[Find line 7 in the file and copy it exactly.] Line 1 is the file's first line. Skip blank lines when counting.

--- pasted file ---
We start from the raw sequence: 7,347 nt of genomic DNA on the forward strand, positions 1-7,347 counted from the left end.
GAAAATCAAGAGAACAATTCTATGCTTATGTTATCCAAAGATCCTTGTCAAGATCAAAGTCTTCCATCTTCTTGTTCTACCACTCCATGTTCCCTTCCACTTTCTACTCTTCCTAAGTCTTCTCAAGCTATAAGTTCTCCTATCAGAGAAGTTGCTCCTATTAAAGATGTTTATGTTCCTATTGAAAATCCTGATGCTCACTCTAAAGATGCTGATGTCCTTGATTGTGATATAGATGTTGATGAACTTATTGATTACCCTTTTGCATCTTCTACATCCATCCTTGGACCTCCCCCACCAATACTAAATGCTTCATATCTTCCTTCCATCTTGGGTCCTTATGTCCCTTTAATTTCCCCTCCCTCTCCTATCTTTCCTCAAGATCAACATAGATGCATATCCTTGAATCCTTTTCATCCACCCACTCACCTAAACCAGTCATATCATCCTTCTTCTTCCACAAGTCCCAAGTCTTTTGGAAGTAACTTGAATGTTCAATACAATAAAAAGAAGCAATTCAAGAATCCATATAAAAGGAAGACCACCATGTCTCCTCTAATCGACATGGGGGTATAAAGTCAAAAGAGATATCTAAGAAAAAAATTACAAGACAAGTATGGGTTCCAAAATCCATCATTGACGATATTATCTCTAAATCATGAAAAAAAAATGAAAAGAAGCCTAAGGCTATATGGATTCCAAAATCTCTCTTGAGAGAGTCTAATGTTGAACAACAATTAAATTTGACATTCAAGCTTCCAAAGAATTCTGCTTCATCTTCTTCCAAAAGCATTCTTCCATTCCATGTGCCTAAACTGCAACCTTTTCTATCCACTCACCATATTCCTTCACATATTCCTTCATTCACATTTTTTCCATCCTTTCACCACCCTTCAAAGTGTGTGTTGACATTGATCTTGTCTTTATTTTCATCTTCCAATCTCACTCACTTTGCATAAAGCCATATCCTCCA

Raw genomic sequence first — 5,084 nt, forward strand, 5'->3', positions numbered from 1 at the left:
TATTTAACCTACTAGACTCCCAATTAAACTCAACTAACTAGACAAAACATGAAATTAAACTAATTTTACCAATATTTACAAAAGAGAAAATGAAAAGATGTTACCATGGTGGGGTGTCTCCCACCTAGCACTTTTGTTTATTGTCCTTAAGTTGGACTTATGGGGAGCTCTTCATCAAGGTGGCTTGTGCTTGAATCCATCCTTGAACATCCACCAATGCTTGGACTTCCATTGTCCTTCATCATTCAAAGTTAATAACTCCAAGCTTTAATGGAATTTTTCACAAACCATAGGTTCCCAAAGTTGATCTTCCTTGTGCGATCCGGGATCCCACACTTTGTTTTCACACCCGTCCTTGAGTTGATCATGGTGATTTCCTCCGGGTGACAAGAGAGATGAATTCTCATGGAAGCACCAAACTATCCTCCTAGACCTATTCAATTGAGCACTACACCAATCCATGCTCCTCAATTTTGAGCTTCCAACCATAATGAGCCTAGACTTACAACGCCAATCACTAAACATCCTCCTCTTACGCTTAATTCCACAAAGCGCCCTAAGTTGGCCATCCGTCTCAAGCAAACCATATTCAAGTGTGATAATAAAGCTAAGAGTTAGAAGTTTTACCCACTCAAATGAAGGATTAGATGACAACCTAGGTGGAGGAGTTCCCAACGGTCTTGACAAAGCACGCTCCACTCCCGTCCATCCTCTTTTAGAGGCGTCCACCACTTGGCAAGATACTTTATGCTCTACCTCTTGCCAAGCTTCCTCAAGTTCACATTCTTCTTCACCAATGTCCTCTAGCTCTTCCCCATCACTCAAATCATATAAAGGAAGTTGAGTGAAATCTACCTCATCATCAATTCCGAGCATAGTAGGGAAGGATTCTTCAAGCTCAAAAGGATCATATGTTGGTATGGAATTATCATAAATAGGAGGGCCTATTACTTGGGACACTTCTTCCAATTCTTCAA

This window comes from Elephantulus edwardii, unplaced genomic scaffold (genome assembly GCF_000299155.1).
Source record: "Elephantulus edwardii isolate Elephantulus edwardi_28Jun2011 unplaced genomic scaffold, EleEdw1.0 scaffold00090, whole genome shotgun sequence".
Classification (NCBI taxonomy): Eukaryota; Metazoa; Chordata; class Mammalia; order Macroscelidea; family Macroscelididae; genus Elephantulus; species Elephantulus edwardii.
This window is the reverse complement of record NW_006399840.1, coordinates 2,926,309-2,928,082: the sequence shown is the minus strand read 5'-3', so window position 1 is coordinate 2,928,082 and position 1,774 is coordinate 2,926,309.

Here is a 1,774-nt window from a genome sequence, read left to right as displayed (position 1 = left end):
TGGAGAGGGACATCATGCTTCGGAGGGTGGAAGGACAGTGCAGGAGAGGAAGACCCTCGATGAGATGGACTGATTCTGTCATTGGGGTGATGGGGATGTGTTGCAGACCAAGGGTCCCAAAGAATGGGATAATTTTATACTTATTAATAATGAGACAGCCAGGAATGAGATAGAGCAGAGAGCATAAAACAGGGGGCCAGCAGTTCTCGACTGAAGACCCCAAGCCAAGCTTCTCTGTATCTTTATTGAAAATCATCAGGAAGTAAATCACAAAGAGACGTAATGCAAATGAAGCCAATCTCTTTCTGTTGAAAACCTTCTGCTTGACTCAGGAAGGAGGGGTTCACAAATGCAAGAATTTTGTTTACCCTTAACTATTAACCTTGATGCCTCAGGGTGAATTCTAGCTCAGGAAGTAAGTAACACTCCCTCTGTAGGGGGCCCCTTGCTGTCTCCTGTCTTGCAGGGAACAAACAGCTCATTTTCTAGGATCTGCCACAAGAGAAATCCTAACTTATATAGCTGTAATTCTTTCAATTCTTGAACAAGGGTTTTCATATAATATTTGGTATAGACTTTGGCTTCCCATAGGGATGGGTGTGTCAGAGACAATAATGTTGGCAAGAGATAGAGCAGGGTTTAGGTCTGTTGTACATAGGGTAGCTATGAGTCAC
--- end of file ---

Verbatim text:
Classification (NCBI taxonomy): Eukaryota; Metazoa; Chordata; class Mammalia; order Macroscelidea; family Macroscelididae; genus Elephantulus; species Elephantulus edwardii.